Many organizational leaders view leadership coaching as a one-off type of investment. It’s expensive, they think, and besides, even if it might be helpful, between a global pandemic, racial reckoning, tons of people resigning, and a lower than typical number of job applicants responding to fill new vacancies, who has time for that right now?
Unfortunately, this is the wrong conclusion to support organizational success today. There are three primary reasons your return on investment (in terms of both time and money) for leadership coaching has never been higher than right now.
1. We expect leaders to behave very differently today than they did yesterday. We expect them to unlearn what their role models taught them and replace that with a whole new set of mindsets, skill sets, and behaviors. Unlike previous generations of leaders, it’s not enough to simply follow the example their role models may have set. Most were not educated or rewarded by their boss to think in terms of putting people first, identity matters, or inspiring and including.
A good analogy is that in the 20th century we taught leaders that to be great in leadership meant they needed to become excellent swimmers—so they grew fins and tails. In 2021 we are telling our leaders they need to learn how to fly, now, instead. If we don’t provide the tools and support they need to grow wings and feathers, how can we expect them to do anything other than flounder?
2. HR staff are overwhelmed and can no longer compensate for poor leadership. Much like too many hospital ICUs ran out of capacity when COVID-19 infection rates soared, so has been the experience of every one of the 200+ HR professionals I’ve talked to this past year. They have been on the front lines throughout the dual crises of the pandemic and our racial reckoning, and now are dealing with huge numbers of workers resigning and a ton of sudden job vacancies that are proving very difficult to fill.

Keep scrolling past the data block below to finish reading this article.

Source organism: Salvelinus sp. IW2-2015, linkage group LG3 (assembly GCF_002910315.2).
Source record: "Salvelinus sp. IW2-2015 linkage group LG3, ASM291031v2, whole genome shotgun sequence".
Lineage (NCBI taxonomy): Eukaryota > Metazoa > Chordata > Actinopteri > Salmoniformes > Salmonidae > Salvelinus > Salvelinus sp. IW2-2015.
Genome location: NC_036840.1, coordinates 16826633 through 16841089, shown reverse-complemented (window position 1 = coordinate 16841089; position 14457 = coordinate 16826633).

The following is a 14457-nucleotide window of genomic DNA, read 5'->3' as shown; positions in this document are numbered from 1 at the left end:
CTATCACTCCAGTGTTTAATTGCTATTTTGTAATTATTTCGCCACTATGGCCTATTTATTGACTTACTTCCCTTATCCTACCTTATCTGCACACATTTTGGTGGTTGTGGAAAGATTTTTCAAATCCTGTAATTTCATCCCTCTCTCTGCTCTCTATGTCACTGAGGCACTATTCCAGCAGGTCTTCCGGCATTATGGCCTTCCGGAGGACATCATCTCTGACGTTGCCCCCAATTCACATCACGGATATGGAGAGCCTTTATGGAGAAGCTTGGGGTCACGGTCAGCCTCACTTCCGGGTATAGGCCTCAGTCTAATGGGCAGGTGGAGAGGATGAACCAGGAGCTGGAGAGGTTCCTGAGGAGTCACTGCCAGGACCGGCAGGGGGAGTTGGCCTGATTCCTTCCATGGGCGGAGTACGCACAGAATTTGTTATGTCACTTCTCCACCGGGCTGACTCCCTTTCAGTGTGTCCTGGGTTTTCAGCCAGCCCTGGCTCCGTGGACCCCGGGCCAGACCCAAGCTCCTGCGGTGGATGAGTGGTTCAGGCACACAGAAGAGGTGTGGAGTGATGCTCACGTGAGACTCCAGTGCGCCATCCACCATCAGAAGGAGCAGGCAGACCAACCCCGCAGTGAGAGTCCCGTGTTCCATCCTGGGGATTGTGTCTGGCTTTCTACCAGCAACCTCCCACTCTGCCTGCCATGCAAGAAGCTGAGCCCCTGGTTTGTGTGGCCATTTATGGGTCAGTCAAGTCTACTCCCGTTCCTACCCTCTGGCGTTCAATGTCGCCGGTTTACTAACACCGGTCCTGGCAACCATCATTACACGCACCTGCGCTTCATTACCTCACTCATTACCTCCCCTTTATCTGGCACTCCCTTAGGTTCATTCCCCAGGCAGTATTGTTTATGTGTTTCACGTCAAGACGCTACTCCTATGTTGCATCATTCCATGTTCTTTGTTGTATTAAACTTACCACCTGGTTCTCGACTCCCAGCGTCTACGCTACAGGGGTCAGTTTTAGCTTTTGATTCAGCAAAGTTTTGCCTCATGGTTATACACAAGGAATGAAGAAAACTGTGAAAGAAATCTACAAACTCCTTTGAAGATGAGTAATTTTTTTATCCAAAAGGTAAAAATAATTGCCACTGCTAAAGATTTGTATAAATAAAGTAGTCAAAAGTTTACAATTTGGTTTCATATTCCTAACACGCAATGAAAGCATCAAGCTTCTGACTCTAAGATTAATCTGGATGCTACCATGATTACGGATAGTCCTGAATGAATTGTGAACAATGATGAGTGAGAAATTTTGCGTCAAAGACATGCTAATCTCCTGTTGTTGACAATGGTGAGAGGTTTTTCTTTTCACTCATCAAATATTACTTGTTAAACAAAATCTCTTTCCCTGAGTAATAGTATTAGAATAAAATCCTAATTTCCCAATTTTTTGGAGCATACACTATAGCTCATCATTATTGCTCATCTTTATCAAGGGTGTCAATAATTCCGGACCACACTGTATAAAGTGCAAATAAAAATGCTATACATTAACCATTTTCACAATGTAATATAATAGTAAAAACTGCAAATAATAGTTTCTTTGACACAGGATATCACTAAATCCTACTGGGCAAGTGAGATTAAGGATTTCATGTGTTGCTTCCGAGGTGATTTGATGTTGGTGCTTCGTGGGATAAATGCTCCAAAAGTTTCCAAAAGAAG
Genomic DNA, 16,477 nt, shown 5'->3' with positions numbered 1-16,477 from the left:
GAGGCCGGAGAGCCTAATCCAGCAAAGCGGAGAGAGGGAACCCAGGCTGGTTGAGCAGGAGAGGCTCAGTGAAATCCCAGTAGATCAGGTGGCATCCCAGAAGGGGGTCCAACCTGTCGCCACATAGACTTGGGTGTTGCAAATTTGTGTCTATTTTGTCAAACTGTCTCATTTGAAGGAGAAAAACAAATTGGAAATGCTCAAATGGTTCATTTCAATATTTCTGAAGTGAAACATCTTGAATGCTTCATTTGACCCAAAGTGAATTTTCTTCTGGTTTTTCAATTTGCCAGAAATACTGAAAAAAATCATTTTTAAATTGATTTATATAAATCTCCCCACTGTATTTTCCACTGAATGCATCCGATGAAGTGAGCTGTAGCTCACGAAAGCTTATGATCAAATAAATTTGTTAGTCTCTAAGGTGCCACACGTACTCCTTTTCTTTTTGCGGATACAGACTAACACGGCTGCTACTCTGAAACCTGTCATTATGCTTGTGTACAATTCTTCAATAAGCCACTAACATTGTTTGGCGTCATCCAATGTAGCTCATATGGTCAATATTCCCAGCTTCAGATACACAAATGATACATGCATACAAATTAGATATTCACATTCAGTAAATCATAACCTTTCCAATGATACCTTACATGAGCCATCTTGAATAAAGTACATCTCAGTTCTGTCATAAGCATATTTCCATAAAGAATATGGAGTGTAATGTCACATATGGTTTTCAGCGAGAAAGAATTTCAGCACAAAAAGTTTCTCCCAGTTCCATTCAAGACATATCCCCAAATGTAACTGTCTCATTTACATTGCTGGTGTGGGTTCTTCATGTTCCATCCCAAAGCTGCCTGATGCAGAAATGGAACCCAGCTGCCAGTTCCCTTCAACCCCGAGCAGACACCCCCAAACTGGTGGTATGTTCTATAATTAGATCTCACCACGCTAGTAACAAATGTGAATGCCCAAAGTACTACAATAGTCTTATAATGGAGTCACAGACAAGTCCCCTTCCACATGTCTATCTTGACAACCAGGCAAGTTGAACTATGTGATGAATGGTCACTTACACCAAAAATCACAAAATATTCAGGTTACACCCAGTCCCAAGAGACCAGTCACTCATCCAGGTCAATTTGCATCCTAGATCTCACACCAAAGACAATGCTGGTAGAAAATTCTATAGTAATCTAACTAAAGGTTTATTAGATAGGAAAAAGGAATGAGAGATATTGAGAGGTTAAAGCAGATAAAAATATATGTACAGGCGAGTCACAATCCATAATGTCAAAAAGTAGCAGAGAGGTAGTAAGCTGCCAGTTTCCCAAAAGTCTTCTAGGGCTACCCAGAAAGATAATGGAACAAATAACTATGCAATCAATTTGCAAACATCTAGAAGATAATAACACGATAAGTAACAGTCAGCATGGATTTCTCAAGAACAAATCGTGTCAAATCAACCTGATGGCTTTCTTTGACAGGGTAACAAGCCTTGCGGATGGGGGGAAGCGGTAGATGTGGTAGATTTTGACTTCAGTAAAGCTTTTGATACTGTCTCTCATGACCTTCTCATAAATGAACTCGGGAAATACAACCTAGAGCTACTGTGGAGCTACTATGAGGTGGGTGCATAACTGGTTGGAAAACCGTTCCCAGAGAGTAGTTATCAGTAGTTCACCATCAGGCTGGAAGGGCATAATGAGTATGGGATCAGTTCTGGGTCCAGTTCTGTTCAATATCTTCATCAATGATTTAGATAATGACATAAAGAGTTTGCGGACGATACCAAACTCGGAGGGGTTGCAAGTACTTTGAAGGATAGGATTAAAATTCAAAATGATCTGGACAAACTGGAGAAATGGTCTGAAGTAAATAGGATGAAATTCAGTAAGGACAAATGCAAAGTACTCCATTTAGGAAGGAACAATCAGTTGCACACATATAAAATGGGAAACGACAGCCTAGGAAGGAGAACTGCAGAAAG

Leaders, take this as a personal plea on their behalf. Stop delegating to your HR staff the tough announcements and conversations you aren’t sure how to have with your team members. Particularly if your go-to HR staff member happens to identify as BIPOC or LGBTQ+ and you do not. A coach can help you brainstorm different solutions and approaches, find the appropriate words to say, and rehearse a difficult conversation. And, they can help you process the outcome, learn, refine, and grow your skills.
I am not suggesting that you bypass HR, but I am suggesting that you stop using them as a leadership crutch. You, your HR staff, and your team members will all be better off (and far more likely to be promoted in the future) if you do your part to help shoulder the emotional and psychological toll that your HR staff may have been paying for you.
3. All organizations are experiencing significant change and coaches are experts in helping people change. If you had to rewire all of the electrical in your home within a week, and you had zero skills as an electrician, no access to YouTube videos or instruction manuals, would you forge ahead? Or, would you hire an electrician?
My guess is you would try to hire an electrician before going it alone, because the risk of starting a fire or electrocution due to improper procedures is serious. The same is true for organizational change. Why wouldn’t you hire a change expert to help ensure people’s safety and ultimately, organizational success?
According to Prosci International, organizational change only succeeds when individuals change. Prosci’s ADKAR Model™ illustrates the dynamics of change at the individual level, but without coaching and social support, understanding alone does not work for most people to cross the finish line for transformational change.
Your organization’s potential return on investment from one to one leadership coaching has never been higher than it is right now, but group coaching is a great alternative when you are looking to provide support to many leaders simultaneously and at scale.